Product managers are taught to say no. They are constantly inundated with requests from sales, executives, customers and the market. Developing an effective product strategy means saying no more often than yes. Des Traynor at Intercom says that delivering a cohesive product with well defined parameters requires PMs to make tough calls, including saying no.

When you’re afraid to make hard decisions, you fall back on appealing to the unknown, and therefore building everything.

Des Traynor at Intercom

And when you build everything, you end up with a product that’s confusing and helpful for no one.

So how do you get them to say yes…when the word on the tip of their tongue is a big fat no? In this article, we dive into the most common reasons product teams give for not acting on the feedback from customer support and how you can overcome their objections when appropriate.

Communicating customer feedback to product teams

The strategy you use to present customer feedback depends on the objection that the product team brings to the table. The most compelling presentation will depend on what your product manager and company leadership values. Being able to speak to that (and filter the most meaningful feedback) will make your support team more effective in getting customer driven insight incorporated into the product decision-making.

“Not enough users are being affected”

In successful product management organizations, the squeaky wheel doesn’t always get the grease. Just because the support team might be talking to a few very upset users doesn’t mean that their request is the most important or the most popular. Product teams need to balance the loudest voices in the room with the data: how many users are actually impacted by this request? Support teams can overcome this objection by bringing quantitative data alongside anecdotes from upset users.

  • Quantify the feedback from customers. Tagging tickets for reporting is one way to do this, but you can also use an insights tool like Idiomatic to reduce the need for human tagging and filing of tickets.
  • Sentiment analysis can help show how fervent the feedback is. If a few customers are very angry and very inconvenienced it might be more compelling to your product team than more customers who are only mildly interested.
  • Is the quantity of users not necessarily important in this case? Why not? Illustrate to the product team why this subset of users is more important than prioritizing something that would impact the entire user base.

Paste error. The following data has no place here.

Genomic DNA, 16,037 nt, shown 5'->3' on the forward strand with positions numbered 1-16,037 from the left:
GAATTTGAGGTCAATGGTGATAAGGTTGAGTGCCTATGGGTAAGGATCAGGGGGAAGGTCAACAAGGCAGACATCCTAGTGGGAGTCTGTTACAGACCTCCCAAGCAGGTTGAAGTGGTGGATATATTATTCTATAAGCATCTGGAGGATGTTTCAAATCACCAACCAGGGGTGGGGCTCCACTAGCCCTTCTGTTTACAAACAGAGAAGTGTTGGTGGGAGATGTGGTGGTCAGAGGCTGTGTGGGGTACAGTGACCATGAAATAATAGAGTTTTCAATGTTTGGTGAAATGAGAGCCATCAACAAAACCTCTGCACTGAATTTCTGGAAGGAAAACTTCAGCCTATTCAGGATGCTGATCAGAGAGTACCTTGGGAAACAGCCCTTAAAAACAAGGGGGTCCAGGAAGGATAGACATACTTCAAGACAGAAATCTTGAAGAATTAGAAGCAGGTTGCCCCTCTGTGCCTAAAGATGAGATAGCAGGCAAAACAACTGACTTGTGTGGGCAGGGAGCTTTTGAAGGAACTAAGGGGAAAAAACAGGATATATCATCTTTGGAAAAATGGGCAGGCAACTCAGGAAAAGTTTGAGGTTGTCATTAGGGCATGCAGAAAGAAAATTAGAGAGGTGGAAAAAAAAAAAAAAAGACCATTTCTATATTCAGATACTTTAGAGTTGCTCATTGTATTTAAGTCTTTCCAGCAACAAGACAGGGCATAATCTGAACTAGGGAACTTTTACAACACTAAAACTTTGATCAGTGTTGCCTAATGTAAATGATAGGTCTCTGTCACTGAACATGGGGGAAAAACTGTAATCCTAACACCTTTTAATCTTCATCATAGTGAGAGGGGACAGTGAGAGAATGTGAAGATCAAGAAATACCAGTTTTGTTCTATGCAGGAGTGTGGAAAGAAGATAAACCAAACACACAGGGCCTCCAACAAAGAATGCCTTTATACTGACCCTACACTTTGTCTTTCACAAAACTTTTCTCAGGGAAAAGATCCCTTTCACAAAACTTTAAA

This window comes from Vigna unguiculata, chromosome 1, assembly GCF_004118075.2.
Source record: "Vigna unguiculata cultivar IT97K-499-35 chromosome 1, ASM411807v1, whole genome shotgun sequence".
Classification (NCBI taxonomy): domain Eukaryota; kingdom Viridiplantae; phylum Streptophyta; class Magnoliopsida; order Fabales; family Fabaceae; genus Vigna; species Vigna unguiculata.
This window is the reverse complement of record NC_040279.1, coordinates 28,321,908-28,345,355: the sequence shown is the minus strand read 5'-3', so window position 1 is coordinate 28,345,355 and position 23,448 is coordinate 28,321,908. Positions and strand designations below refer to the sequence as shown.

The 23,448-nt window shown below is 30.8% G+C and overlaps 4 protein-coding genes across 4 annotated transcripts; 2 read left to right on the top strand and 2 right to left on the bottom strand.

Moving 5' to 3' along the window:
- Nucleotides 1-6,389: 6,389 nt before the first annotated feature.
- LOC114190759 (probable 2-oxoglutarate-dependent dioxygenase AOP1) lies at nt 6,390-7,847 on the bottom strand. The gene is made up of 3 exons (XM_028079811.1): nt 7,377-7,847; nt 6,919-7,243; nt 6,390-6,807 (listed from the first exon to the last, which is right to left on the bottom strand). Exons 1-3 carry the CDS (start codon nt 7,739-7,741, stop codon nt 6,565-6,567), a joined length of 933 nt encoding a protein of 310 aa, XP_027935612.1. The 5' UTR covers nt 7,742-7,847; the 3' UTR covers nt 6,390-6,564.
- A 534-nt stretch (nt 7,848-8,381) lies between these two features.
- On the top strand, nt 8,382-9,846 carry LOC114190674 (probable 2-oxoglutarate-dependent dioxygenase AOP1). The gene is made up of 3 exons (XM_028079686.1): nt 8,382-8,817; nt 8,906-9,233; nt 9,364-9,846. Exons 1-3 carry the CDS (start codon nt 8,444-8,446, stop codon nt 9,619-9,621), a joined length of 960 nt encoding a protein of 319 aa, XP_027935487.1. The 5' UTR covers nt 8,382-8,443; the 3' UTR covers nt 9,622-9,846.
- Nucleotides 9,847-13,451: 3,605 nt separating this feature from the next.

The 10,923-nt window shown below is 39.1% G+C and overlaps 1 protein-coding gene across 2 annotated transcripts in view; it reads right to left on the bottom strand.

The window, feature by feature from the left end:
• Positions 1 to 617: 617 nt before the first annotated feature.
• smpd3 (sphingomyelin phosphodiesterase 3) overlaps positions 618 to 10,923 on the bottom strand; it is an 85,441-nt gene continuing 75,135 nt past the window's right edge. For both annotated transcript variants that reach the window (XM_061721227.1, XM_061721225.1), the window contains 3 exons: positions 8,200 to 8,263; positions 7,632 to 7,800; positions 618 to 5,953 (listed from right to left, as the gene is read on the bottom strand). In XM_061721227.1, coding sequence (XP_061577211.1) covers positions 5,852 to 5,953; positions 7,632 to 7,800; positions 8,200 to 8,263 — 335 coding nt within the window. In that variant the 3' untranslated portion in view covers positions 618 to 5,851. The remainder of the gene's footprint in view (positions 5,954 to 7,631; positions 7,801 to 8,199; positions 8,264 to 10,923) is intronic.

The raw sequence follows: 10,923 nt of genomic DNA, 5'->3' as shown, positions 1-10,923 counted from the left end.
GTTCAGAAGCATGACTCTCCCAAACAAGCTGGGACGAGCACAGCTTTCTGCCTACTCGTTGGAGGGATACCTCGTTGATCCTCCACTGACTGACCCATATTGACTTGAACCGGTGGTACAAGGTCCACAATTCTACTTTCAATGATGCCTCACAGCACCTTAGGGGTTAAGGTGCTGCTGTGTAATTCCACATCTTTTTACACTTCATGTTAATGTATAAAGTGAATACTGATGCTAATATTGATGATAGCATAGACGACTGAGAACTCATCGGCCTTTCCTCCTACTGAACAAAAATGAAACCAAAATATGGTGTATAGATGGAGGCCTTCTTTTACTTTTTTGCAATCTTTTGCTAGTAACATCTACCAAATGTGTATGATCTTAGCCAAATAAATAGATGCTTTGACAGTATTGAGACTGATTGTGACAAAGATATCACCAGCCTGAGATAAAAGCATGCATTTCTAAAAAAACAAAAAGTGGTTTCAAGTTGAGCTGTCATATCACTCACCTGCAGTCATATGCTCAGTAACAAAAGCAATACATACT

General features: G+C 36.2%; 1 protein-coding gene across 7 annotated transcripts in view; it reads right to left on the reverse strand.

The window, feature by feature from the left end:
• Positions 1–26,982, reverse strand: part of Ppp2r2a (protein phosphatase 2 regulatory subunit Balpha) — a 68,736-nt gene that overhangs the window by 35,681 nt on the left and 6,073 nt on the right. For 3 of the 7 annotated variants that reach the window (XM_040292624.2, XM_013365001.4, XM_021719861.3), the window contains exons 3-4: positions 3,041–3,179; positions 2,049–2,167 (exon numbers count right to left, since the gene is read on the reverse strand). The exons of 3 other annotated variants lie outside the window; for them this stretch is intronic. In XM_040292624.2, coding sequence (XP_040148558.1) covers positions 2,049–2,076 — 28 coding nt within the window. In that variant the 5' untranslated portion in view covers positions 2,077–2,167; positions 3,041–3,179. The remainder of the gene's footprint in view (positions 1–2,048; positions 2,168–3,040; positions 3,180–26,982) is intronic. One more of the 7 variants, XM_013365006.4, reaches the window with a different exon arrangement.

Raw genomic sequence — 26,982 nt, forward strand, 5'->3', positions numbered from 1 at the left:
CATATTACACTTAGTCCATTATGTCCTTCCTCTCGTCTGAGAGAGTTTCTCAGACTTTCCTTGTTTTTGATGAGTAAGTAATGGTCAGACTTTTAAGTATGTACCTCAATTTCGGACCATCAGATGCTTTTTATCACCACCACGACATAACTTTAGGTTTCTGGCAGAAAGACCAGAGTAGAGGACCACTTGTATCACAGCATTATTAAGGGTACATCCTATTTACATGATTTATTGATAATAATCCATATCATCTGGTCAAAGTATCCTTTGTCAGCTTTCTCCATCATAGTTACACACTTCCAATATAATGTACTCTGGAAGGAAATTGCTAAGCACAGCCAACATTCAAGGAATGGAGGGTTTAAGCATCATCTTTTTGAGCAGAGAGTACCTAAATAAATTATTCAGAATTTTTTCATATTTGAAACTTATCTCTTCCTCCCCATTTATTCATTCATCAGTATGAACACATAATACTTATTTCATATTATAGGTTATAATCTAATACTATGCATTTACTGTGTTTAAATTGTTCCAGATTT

If your product team expresses concern that your data doesn’t include enough of your customers (or ignores customers that don’t write into support) expand your feedback collection to more sources. Using a text analysis tool ike Idiomatic can help analyze thousands of social media comments, product reviews and customer conversations. While you might not be able to talk to every customer that uses your product, you can certainly reach a high enough sample size to get a good handle on how the majority feel.

“It doesn’t have a high enough business impact”

Product managers need to determine the return on investment of the team’s time. For every hour an engineer spends building a new feature or fixing a bug, the company needs to recuperate many times more value from it. Everything in product management is a trade-off: if you spend one hour here, you no longer have an hour to spend there.

When product teams talk about business impact, they are talking about how much money the change will generate or save. Will this feature bring in more sales? Will it keep customers from leaving? Will it make our processes more efficient? These decisions all rely on product teams having accurate data and understanding how users act.

Fortunately, customer support teams can bring that data with them to the table. To overcome this objection, support needs to be able to articulate the value a change would bring to the business.

  • Average time (and cost) spent resolving these customer complaints. If you can focus your support team’s attention on more important things, that’s a big win for the company.
  • Lifetime value of the customers that are asking for changes. If low-value users are constantly complaining about something, it’s not always worth prioritizing their needs over enterprise or high-value users. Segment your customer feedback to determine who exactly is giving it.
  • Work with sales to see if they have lost deals due to the same issues or missing features. Your existing customers likely have the same gripes as your potential customers if you have a defined target market.